Swedish Public Report: “To Promote Green Bonds”

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Stockholm (NordSIP) – Statens Offtentliga Utredningar (SOU), the Swedish state public reports agency from committees appointed and convened by the Government of Sweden for analysis of issues in anticipation of proposed legislation before the Swedish Riksdag, submitted a report a last week (January 10) suggesting how to develop the green bond market and a sustainable financial market.

The report, At främja gröna obligationer, is the outcome of an assignment commissioned in December 2016 to investigate the promotion of a green bond market and to develop examples of projects that could be suitable to fund this objective, alongside considerations relevant to investors. Former AP4 Chief Mats Andersson led the research.

Citing concerns that green bonds remain a niche market despite considerable growth in the past decade and that the financing to meet the Paris agreement objectives will have to accelerate to an almost inconceivable degree if these are to be met by 2030, the report identifies green bonds as an important potential source of this financing and recommends measures to make these more attractive to investors and issuers.

One root issue that is addressed is the transition from green bonds as something providing chiefly symbolic value to the issuer or investor, which has limited or even negative economic effects, to something more normative based on the empirical research available so far on their precise effects on both sustainability and financial returns.

Green bonds possess characteristics that distinguish them from traditional bonds. For example, an issuer is required to report back to investors on how returns on the issue are invested, creating a basis for dialogue between these and additional scrutiny between different branches of the issuing authority, raising sustainability issues and awareness further.

Simultaneously, the report acknowledges that green bonds have not so far been shown to entail lower funding costs for the issuer or lower risk for the investor. Additional costs in certification and reporting can make green bonds a more expensive source of funding than ordinary bonds from the same issuer, and liquidity in the secondary market has so far been worse for green bonds. Regulations in the form of definitions and measurability can be perceived as unclear, and it can be difficult to find purely economic reasons for issuing or owning green bonds.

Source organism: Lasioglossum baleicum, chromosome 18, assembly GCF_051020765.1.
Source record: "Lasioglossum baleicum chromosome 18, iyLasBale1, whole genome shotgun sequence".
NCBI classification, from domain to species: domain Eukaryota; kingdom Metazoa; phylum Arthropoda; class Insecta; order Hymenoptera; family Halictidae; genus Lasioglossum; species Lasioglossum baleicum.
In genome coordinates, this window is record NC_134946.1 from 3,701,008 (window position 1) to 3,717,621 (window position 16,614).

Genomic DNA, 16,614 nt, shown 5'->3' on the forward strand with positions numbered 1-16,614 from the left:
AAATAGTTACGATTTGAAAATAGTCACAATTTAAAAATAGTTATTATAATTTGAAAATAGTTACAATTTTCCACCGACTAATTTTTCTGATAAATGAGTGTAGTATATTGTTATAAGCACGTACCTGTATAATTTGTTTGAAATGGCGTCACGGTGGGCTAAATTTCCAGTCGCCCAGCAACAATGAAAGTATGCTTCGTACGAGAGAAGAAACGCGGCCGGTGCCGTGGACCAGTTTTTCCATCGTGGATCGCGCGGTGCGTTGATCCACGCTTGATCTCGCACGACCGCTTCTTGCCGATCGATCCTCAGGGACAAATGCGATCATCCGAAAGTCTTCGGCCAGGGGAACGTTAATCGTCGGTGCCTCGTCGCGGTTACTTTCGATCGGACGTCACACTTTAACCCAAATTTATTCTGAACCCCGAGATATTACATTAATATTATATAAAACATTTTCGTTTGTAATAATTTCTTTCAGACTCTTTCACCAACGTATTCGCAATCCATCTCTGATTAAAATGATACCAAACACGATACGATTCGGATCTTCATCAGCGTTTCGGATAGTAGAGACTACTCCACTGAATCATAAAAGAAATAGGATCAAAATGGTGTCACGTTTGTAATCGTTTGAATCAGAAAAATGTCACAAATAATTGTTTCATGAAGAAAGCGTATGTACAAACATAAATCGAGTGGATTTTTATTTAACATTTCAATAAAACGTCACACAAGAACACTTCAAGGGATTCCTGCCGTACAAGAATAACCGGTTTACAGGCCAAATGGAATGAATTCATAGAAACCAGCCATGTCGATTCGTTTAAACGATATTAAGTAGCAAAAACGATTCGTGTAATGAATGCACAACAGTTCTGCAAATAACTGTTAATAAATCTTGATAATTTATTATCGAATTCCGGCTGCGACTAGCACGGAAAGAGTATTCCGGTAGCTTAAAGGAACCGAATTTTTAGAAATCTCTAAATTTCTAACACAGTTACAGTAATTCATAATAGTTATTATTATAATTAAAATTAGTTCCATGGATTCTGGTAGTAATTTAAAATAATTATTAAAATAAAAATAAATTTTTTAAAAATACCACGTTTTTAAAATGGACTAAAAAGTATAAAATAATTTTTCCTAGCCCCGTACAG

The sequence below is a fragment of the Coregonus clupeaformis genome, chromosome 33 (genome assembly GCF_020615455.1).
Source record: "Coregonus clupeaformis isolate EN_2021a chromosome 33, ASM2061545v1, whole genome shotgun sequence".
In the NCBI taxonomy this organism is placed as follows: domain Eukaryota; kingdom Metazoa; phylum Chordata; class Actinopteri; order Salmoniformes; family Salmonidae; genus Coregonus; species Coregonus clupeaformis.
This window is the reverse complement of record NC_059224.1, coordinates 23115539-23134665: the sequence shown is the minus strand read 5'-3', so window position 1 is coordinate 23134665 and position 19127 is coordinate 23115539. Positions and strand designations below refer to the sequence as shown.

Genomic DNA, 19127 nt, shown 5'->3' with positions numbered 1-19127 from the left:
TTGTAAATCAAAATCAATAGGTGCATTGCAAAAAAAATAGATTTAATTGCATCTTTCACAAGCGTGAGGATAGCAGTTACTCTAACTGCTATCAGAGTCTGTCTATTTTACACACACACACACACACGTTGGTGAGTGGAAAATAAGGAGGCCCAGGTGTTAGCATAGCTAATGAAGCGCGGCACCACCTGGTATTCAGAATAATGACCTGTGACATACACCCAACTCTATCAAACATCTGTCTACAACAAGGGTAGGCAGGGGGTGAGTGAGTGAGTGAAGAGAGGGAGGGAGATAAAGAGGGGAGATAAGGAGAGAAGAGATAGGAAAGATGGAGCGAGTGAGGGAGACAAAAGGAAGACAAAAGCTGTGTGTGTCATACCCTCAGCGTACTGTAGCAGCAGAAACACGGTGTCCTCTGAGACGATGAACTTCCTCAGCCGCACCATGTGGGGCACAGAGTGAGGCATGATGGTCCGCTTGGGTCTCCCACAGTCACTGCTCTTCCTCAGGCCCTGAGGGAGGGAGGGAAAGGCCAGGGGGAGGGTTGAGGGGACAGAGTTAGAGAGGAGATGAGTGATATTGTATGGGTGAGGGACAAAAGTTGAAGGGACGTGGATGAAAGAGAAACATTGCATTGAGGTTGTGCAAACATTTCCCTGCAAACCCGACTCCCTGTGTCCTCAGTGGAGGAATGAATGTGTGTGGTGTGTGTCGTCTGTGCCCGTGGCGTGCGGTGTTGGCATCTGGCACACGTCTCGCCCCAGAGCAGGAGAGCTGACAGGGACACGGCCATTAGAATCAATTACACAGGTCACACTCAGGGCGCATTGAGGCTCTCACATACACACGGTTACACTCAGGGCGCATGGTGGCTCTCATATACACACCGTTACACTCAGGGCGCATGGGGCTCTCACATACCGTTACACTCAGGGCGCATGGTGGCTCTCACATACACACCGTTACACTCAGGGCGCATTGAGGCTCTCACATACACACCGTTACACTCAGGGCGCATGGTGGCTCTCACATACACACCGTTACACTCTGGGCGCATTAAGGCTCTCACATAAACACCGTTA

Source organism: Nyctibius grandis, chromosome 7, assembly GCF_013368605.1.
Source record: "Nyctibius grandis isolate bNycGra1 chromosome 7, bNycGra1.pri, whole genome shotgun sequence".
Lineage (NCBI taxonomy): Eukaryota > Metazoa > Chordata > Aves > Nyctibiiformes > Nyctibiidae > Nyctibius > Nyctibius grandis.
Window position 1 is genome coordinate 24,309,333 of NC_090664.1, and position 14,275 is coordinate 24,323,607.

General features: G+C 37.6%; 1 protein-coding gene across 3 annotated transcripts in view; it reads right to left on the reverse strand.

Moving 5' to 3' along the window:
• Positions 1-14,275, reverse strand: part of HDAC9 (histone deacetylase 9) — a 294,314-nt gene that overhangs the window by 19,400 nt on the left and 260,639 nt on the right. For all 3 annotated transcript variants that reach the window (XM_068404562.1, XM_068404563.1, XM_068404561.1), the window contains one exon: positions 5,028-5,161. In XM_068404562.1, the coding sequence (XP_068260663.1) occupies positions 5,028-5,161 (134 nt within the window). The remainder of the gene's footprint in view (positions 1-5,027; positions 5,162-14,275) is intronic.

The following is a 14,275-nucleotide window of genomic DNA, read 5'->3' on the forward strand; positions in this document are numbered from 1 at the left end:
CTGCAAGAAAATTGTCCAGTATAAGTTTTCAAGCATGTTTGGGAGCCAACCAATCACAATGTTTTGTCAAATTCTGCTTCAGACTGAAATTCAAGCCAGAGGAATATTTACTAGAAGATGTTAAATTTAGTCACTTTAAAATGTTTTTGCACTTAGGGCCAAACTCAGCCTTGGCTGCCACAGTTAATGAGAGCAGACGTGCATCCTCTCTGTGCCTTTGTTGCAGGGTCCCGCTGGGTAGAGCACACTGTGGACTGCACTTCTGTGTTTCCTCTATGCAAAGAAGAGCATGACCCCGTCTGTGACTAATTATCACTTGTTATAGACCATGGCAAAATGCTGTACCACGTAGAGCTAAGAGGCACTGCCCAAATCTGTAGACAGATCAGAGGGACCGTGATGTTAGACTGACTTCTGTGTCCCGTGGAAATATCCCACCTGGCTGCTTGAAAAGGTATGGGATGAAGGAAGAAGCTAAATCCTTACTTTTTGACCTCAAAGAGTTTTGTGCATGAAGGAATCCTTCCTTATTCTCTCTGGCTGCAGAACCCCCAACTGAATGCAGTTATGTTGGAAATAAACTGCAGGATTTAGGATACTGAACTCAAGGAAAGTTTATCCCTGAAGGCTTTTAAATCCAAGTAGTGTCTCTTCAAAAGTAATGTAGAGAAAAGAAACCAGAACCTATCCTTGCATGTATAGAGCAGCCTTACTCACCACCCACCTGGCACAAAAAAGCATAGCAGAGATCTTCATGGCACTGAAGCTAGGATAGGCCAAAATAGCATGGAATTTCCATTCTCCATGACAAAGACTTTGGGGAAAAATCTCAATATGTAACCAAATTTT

The focus of the report, therefore, is to identify how a green bond market can be promoted to meet the Paris objectives, and not to assess whether green bonds are effective financial instruments in themselves. Action is required if the growth of the green bond market is to increase, thereby making it an important source of funding for the transition to sustainability, which can be divided into three categories:

  • The objective to improve the existing market, taking into account how the rapid growth over the past decade has been achieved;
  • The attempt to create green bonds with partially new features such as lower credit risk, thus offering a lower funding cost;
  • The elimination some of the additional costs and barriers that discourage issuers from issuing green bonds, even if requirements are met

While there is no one-size-fits-all solution to the challenges, the reports suggests a multitude of areas in which the green bond market can be promoted and improved, proposing changes to regulations and mandates where necessary. Recommendations are made, however, with practical feasibility in the near future in mind.

Download the report here.

Update: Initial Reactions

In a press release addressing the SOU investigation, Alecta Managing Director Magnus Billing suggested that green government bonds can be an excellent way for pension fund capital to finance climate transition, allowing pension funds to contribute even more to the transition to a sustainable society without sacrificing any part of the responsibility for a sustainable pension system. Billing pointed towards the recently issued green government bond in France as a good precursor that should stand a good chance of being successful in Sweden. He called for the implementation of a Green Treasury Bill to be launched as soon as possible, citing time concerns.

On LinkedIn, however, Senior Portfolio Manager at Strukturinvest Ulf Erlandsson took issue with the SOU leaning on a study from the the Banken för internationell betalningsutjämning (BIS), which he suggested provided incorrect interest rate calculations for whether green bonds can be more attractive for issuers than ordinary bonds, and also what he said was the SOU’s failure to cite which emissions it had studied. He otherwise called the investigation “an interesting qualitative market review, especially in Swedish kronor.”

Image: (c) WDG Photo-shutterstock

 

 

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